Get in, get out, get fit and get ripped in just 50 minutes a day
The joys of circuit training and ‘metabolic resistance training.’
It’s really great fun to jack up your heart rate, get a sweat going, start to breathe hard and feel your muscles working and getting stronger but that’s the incredible benefit of HIIT training, or, circuit training, or metabolic resistance, as I like to call it.
Setting yourself up a little circuit that has some push presses, a plank, squats, jumping jacks, mountain climbers and other intermingled exercises are great for people who get bored easily.
Why might that be?
Well, some exercisers simply don’t have the patience to stand still and rest the appropriate amount of time in between traditional set theory weightlifting sets and/or spend an hour or more doing cardio work.
Those people are many, and I don’t blame them.
I’m one of them.
The only time I can do extended cardio on a standing machine is on my rower at home (where I have a TV with Disney+. Yay, Marvel) or if I’m at a gym that has access to Wi-Fi or Netflix. Otherwise it’s too boring for words. Running or cycling outside are far preferable from my end because the scenery changes. I’m not super thrilled by watching the same back of some person’s head for an hour while I…elliptical.
Yeah, I just used it as a verb. It’s my blog. Sue me.
Back to the topic.
Metabolic resistance is a whole lot more fun, the time goes by a lot faster, and makes you stronger while building your cardiovascular capacity.
Seems ruthlessly efficient, wouldn’t you say?
Actually, ruthlessly efficient is my middle name.
OK, no it’s not. It’s Seamus. My parents were Irish. Partly. I think.
Regardless, you’ll want to set yourself up for success, by constructing your set with exercises that are easy to mildly challenging to complete a single time. Think about doing exercises that are taxing in different ways. For instance, a set of bent over rows uses a different muscle group than squats, than does a 45-second plank set. You can throw in a pure cardiovascular interval such as 60 seconds of jumping jacks, and add some medicine ball slams, some Russian twists or some wood chops, and you’ve got a great front end of five exercise you can do three times.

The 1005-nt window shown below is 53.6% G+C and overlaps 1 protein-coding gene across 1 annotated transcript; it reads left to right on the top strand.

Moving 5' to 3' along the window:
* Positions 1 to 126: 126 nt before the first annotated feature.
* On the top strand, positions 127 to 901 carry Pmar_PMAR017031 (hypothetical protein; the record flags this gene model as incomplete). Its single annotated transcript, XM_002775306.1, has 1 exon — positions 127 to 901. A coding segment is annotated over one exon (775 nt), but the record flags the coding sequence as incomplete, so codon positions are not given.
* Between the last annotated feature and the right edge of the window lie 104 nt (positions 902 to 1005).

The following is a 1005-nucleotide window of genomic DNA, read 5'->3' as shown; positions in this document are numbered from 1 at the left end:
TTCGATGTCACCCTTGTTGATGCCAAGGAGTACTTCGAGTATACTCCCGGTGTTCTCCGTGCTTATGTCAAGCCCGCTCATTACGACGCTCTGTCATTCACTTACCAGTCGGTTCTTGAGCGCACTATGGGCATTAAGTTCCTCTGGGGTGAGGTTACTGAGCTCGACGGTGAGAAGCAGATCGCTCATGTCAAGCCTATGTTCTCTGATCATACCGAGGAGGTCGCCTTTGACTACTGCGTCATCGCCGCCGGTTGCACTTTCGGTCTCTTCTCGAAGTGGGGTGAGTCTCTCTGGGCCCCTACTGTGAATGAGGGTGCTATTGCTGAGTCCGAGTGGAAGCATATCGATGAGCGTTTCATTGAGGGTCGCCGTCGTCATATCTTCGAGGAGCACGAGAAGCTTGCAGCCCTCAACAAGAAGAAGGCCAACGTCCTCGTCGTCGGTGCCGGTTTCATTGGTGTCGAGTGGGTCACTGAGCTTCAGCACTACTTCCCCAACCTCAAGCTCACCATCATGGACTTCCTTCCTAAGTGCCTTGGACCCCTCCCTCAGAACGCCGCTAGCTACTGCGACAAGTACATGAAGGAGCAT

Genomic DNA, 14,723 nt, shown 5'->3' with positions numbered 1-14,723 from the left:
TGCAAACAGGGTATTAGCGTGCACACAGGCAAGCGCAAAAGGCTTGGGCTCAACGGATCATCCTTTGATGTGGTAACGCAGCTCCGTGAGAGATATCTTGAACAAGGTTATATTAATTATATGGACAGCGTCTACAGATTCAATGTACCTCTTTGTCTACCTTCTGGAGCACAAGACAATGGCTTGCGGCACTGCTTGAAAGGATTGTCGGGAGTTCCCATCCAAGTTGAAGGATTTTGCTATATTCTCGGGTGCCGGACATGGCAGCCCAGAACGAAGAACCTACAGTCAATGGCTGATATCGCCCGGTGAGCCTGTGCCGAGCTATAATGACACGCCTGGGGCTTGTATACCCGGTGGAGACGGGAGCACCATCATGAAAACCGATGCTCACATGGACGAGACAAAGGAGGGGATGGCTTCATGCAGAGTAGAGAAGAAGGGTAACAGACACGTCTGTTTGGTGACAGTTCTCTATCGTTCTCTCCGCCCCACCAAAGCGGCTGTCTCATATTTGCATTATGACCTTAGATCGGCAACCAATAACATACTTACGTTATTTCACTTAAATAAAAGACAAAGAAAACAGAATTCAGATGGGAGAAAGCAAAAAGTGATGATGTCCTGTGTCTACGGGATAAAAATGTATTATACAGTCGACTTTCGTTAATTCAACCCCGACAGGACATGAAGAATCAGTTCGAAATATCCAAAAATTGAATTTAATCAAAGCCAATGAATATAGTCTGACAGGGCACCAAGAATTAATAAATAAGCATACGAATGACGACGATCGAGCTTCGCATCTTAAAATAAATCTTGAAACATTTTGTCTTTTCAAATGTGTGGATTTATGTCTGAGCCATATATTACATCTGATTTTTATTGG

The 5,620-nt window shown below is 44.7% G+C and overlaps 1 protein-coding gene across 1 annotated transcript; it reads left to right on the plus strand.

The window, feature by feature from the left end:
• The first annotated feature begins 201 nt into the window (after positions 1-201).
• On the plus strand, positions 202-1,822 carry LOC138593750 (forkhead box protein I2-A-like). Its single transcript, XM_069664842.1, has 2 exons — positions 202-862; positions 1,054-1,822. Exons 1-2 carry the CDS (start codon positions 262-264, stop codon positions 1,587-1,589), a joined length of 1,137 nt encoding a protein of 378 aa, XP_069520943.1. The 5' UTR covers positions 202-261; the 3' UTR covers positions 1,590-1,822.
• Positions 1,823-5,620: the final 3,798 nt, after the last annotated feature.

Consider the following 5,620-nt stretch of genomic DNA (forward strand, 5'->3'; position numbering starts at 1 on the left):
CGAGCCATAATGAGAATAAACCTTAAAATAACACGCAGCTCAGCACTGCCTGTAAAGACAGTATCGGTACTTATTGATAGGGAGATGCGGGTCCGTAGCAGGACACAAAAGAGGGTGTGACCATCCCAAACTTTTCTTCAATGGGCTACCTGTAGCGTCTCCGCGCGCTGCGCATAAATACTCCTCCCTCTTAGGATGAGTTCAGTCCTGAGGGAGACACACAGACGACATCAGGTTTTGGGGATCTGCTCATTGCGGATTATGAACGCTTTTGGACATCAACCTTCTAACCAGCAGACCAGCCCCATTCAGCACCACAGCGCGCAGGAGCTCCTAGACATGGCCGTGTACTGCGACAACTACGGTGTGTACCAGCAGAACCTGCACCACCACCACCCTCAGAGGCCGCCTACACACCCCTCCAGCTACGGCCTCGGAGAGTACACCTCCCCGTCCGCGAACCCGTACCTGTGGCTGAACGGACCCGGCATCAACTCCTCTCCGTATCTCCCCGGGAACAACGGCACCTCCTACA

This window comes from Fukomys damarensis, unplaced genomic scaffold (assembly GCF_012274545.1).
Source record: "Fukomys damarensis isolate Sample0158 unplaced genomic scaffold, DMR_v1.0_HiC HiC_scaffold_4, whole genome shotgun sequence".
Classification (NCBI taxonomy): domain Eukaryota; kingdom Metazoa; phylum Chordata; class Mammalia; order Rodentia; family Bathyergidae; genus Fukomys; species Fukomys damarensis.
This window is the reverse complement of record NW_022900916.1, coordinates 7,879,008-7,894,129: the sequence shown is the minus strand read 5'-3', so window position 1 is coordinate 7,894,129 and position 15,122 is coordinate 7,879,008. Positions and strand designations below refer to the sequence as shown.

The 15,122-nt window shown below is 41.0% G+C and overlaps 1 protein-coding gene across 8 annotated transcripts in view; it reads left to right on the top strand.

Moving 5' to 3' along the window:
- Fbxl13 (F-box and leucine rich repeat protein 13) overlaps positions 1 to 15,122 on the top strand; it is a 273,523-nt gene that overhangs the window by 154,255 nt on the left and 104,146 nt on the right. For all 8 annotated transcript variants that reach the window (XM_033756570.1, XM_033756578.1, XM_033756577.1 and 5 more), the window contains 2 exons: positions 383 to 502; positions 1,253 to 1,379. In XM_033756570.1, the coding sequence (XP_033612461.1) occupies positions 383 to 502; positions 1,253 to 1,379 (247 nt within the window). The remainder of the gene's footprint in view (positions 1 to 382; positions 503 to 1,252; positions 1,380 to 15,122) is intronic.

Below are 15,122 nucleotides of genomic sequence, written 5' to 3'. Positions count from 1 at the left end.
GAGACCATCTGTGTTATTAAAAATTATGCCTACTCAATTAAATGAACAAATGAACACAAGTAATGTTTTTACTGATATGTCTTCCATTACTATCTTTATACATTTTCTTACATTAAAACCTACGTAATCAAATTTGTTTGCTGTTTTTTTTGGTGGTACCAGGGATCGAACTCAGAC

Start with sets of 10, or 12, then progress over time to sets of 15 and hopefully to sets of 20 or 25, which I find to be the magic number as far as shredding the body and promoting maximum fat burn. Add weight to different exercises carefully and slowly, over a period of months.
For instance, I will have video going up later tonight (woo-hoo! Right! Right?) detailing a circuit I can do in my home studio. You’ll see a lower-body exercise, an upper-body exercise, a core exercise, another upper-body exercise followed by a whole-body exercise that uses most of the joints in the body. Rest periods between sets are short-to-non-existent in between exercises. You can take a short 10- to 15-second break in between circuits, but not much longer than that. Sets with many reps take a long time to complete, and you want to get out of the gym at some point, yeah? Efficiency is the name of the game. 50 minutes is enough for a good warm-up, a great metabolic-resistance circuit and an appropriate cool down period. People spend entirely too much time standing around at the gym.
Want to know more, or to ask about your own program? Reach out at firstname.lastname@example.org, or find me on Facebook @ Marc Lalonde.